Not for the faint of heart, the Category III-rated The Untold Story is one of the most gruesome Cantonese horror movies from the 90s. Based on the infamous true story of the 1985 Eight Immortals Restaurant murders, the film spins its plot from the sensationalised rumours that arose from the crime. When Hong Kong gambler and killer Wong Chi-hang flees to Macau, he ends up working at the Eight Immortals Restaurant where he continues his murderous rampage. Bolstered by the critically acclaimed lead performance from legendary film star Anthony Wong, The Untold Story remains controversial due to its depictions of violence and cannibalism.
6. Dream Home (2010)
If you’re a particularly bloodthirsty movie-watcher, then Dream Home will be right up your alley. Vowing to purchase an apartment overlooking Victoria Harbour after a troubled childhood, Cheng Lai-sheung encounters many difficulties during her quest. After the final setback, she goes on a homicidal rampage to get her dream home by any means necessary. Tackling local problems like exorbitant rents and the obstacles of low-income housing, Dream Home is a grisly film that’ll have you double-checking your locks before you fall asleep!
7. Out of the Dark (1995)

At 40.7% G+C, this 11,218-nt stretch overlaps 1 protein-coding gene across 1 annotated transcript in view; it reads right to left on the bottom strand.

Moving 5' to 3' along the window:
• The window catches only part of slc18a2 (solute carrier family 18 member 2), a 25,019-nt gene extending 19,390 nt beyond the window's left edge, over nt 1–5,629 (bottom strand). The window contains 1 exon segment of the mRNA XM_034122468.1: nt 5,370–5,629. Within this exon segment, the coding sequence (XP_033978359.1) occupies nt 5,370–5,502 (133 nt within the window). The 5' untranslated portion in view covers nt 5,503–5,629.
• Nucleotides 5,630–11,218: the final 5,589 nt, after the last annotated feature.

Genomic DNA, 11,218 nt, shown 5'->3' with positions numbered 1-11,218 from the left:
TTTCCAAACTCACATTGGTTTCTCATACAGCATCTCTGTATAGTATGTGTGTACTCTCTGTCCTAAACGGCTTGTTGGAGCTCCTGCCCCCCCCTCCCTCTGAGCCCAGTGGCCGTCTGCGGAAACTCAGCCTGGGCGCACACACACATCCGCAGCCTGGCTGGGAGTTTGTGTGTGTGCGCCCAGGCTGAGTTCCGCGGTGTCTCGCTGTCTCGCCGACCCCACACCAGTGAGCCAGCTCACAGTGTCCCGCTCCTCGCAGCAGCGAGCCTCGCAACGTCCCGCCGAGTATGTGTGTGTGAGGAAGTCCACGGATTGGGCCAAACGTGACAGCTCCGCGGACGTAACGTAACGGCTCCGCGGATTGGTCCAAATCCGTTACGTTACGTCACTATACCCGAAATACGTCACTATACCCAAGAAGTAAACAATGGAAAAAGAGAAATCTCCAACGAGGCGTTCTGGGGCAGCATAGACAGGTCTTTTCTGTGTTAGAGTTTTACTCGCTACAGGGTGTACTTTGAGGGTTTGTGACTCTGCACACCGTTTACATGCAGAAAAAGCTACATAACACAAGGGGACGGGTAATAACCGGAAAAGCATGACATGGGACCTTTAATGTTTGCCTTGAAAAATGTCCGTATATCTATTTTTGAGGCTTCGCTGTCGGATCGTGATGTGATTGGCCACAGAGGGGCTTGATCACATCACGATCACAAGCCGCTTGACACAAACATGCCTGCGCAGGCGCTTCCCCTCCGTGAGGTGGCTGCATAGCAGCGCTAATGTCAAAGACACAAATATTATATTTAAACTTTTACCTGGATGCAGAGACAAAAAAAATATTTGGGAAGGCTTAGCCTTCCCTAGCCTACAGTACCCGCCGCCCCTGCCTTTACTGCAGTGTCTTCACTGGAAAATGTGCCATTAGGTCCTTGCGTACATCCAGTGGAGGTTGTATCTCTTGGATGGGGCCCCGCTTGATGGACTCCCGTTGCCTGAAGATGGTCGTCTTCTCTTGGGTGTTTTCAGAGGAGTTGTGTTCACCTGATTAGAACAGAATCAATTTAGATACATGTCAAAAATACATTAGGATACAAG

Mixing horror with legendary funnyman Stephen Chow, Out of the Dark is a comedically brutal film for the ages. Loosely parodying characters from Léon the Professional (1994), Chow leads the adventure of a mental patient/ghostbuster, who’s teamed up with a young girl to rid a spirit from a building in Hong Kong. The spark between Chow and popstar Karen Mok is only enhanced by the movie’s abundance of absurd jokes and gore. Loaded with dark humour and violence, this comedy-horror will have you laughing and grimacing all at once.
8. Three (2002)
An anthology horror film made collaboratively across three Asian countries, Three features a series of ominous segments from Korean (Memories), Thai (The Wheel), and Hong Kong (Going Home) directors. With stories ranging from a troubled husband and a missing wife; a puppeteer with cursed puppets; and a policeman held hostage by his neighbour, the film takes you on a rollercoaster of chills and thrills. Hong Kong’s segment, Going Home, has particularly drawn much critical acclaim, with a praised performance from Leon Lai and amazing cinematography from the celebrated Christopher Doyle. Viewers will also be intrigued by Going Home’s historic setting of the Former Hollywood Road Police Married Quarters, which has now become the cultural hub, PMQ.
9. Dumplings (2004)
Heed our warning: Dumplings is not for those with weak knees and weak stomachs. Extrapolated from a segment of the horror compilation movie Three… Extremes, Dumplings depicts a woman who consumes dumplings made of aborted foetuses to stay rejuvenated and look younger. With slight differences from the original short film, Dumplings has been commended for its thoughtful direction from Fruit Chan and its dark, socio-political screenplay from Lillian Lee. While Dumplings is certainly worth a watch for any fan of Cantonese horror movies, viewers should keep in mind that the film is rated Category III for being quite gruesome.